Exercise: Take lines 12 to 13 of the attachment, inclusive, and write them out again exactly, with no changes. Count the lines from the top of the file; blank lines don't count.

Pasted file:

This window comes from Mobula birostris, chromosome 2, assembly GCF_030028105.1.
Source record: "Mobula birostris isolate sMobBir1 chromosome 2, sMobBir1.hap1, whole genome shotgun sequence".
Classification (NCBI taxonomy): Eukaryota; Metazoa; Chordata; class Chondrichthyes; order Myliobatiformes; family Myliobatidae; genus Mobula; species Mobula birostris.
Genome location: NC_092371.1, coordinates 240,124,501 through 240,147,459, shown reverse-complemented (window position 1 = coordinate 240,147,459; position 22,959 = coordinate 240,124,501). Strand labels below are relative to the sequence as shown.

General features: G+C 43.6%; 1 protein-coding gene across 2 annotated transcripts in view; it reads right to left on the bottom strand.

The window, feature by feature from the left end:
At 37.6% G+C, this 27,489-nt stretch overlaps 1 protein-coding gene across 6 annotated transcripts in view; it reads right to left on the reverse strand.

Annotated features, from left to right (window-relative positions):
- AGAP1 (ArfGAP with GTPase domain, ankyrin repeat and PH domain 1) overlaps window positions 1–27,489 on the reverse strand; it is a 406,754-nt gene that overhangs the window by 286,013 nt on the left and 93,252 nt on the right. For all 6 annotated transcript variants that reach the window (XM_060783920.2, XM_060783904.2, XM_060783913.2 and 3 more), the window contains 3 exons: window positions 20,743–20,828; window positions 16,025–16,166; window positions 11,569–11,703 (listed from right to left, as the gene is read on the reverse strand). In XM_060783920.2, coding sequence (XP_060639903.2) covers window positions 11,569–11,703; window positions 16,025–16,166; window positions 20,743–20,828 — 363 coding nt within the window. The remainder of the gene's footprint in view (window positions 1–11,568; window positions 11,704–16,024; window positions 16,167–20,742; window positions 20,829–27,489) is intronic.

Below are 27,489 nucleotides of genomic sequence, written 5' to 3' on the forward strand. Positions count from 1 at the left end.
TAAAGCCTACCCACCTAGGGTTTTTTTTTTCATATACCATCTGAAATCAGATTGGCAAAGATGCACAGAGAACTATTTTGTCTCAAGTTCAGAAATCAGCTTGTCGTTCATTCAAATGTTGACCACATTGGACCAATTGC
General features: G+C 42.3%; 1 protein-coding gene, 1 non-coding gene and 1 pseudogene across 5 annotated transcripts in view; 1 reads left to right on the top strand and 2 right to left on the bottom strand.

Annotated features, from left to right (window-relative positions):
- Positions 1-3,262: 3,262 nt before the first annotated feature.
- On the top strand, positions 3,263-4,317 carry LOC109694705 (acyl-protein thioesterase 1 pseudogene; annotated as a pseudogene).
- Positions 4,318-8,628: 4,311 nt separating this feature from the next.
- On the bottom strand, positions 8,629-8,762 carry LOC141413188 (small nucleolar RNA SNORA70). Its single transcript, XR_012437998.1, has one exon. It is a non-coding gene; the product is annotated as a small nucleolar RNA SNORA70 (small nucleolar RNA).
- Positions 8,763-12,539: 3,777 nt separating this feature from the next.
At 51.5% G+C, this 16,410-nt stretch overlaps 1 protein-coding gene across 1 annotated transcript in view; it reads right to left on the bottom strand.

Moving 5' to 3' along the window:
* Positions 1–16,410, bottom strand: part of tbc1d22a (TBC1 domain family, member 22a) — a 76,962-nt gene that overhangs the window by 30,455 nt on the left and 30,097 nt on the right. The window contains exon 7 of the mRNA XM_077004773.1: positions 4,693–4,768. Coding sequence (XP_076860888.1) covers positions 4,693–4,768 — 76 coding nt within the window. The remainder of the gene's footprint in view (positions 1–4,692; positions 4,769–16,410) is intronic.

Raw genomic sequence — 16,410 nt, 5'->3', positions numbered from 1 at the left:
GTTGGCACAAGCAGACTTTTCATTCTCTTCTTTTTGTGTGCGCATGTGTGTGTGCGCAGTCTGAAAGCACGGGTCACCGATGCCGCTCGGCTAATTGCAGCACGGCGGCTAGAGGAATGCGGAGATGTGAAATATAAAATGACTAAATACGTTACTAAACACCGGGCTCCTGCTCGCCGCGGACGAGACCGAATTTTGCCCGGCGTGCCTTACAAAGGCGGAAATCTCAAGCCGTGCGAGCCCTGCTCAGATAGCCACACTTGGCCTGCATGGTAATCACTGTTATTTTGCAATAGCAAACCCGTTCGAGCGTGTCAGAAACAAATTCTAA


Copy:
General features: G+C 42.3%; 1 protein-coding gene, 1 non-coding gene and 1 pseudogene across 5 annotated transcripts in view; 1 reads left to right on the top strand and 2 right to left on the bottom strand.

Annotated features, from left to right (window-relative positions):